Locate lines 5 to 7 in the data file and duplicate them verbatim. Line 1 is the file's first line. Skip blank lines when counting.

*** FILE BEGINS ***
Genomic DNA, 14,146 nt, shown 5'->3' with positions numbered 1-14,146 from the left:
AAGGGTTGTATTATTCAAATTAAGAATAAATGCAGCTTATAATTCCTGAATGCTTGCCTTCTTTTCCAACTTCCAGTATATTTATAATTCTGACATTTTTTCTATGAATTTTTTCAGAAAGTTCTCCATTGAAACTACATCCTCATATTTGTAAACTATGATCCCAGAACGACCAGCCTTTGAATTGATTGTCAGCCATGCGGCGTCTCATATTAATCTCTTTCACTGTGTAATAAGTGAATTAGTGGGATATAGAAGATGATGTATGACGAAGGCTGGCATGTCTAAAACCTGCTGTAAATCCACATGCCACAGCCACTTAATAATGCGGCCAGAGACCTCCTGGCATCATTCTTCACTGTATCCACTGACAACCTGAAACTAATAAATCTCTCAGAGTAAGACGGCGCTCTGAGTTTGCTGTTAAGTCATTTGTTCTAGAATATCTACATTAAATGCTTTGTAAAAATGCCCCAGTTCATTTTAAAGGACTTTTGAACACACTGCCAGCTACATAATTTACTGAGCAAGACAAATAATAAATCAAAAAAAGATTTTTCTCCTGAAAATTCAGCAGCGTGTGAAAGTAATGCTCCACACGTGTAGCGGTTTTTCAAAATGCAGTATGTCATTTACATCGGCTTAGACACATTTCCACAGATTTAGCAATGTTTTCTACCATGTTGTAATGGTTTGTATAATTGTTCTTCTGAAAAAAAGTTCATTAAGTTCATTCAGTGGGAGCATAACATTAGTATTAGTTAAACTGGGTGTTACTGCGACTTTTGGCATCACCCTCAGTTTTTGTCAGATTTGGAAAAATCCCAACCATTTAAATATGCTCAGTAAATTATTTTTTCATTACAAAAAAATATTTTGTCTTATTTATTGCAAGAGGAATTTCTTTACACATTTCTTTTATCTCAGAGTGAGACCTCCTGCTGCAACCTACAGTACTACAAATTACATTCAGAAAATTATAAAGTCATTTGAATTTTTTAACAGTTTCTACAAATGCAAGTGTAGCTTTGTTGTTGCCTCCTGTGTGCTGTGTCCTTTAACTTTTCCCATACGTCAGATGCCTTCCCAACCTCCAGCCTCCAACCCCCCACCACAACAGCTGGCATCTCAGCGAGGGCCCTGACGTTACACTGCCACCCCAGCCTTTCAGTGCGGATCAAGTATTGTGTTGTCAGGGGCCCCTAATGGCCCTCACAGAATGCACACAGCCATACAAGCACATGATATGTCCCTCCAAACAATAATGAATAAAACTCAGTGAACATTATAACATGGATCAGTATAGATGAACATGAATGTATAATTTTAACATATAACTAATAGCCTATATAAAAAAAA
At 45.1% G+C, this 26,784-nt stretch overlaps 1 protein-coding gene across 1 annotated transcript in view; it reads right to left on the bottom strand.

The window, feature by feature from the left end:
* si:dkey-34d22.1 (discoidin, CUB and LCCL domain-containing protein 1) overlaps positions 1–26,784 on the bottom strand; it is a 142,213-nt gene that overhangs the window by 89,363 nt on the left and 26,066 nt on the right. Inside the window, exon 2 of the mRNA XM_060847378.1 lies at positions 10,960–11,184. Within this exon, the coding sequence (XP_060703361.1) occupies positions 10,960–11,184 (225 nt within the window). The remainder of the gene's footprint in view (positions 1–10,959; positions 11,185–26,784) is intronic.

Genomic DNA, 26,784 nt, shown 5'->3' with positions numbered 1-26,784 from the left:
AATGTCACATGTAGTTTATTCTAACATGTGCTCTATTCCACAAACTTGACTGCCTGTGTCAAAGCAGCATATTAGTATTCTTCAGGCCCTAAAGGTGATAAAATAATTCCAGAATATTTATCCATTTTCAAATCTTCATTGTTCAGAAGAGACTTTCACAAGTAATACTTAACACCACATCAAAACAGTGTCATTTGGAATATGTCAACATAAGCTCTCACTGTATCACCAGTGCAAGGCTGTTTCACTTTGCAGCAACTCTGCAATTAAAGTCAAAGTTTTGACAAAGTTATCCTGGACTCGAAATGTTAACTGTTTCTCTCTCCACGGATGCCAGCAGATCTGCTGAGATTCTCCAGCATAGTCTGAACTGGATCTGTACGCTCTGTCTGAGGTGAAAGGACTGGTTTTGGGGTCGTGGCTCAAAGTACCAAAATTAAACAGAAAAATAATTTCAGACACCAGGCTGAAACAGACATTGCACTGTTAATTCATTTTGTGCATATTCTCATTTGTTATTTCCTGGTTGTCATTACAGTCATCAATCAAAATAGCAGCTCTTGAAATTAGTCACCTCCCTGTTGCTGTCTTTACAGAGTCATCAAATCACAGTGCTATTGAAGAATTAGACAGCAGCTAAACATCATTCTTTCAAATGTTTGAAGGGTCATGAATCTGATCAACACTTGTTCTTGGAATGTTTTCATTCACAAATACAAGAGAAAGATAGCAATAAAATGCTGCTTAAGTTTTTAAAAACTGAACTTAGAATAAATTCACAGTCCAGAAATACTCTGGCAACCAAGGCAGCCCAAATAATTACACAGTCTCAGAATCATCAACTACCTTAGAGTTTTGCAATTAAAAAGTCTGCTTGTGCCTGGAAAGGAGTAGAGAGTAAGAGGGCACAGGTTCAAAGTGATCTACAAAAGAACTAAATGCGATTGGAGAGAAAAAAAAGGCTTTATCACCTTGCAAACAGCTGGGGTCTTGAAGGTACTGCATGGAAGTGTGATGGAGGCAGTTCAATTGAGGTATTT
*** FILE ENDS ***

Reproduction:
* si:dkey-34d22.1 (discoidin, CUB and LCCL domain-containing protein 1) overlaps positions 1–26,784 on the bottom strand; it is a 142,213-nt gene that overhangs the window by 89,363 nt on the left and 26,066 nt on the right. Inside the window, exon 2 of the mRNA XM_060847378.1 lies at positions 10,960–11,184. Within this exon, the coding sequence (XP_060703361.1) occupies positions 10,960–11,184 (225 nt within the window). The remainder of the gene's footprint in view (positions 1–10,959; positions 11,185–26,784) is intronic.

Genomic DNA, 26,784 nt, shown 5'->3' with positions numbered 1-26,784 from the left:
AATGTCACATGTAGTTTATTCTAACATGTGCTCTATTCCACAAACTTGACTGCCTGTGTCAAAGCAGCATATTAGTATTCTTCAGGCCCTAAAGGTGATAAAATAATTCCAGAATATTTATCCATTTTCAAATCTTCATTGTTCAGAAGAGACTTTCACAAGTAATACTTAACACCACATCAAAACAGTGTCATTTGGAATATGTCAACATAAGCTCTCACTGTATCACCAGTGCAAGGCTGTTTCACTTTGCAGCAACTCTGCAATTAAAGTCAAAGTTTTGACAAAGTTATCCTGGACTCGAAATGTTAACTGTTTCTCTCTCCACGGATGCCAGCAGATCTGCTGAGATTCTCCAGCATAGTCTGAACTGGATCTGTACGCTCTGTCTGAGGTGAAAGGACTGGTTTTGGGGTCGTGGCTCAAAGTACCAAAATTAAACAGAAAAATAATTTCAGACACCAGGCTGAAACAGACATTGCACTGTTAATTCATTTTGTGCATATTCTCATTTGTTATTTCCTGGTTGTCATTACAGTCATCAATCAAAATAGCAGCTCTTGAAATTAGTCACCTCCCTGTTGCTGTCTTTACAGAGTCATCAAATCACAGTGCTATTGAAGAATTAGACAGCAGCTAAACATCATTCTTTCAAATGTTTGAAGGGTCATGAATCTGATCAACACTTGTTCTTGGAATGTTTTCATTCACAAATACAAGAGAAAGATAGCAATAAAATGCTGCTTAAGTTTTTAAAAACTGAACTTAGAATAAATTCACAGTCCAGAAATACTCTGGCAACCAAGGCAGCCCAAATAATTACACAGTCTCAGAATCATCAACTACCTTAGAGTTTTGCAATTAAAAAGTCTGCTTGTGCCTGGAAAGGAGTAGAGAGTAAGAGGGCACAGGTTCAAAGTGATCTACAAAAGAACTAAATGCGATTGGAGAGAAAAAAAAGGCTTTATCACCTTGCAAACAGCTGGGGTCTTGAAGGTACTGCATGGAAGTGTGATGGAGGCAGTTCAATTGAGGTATTT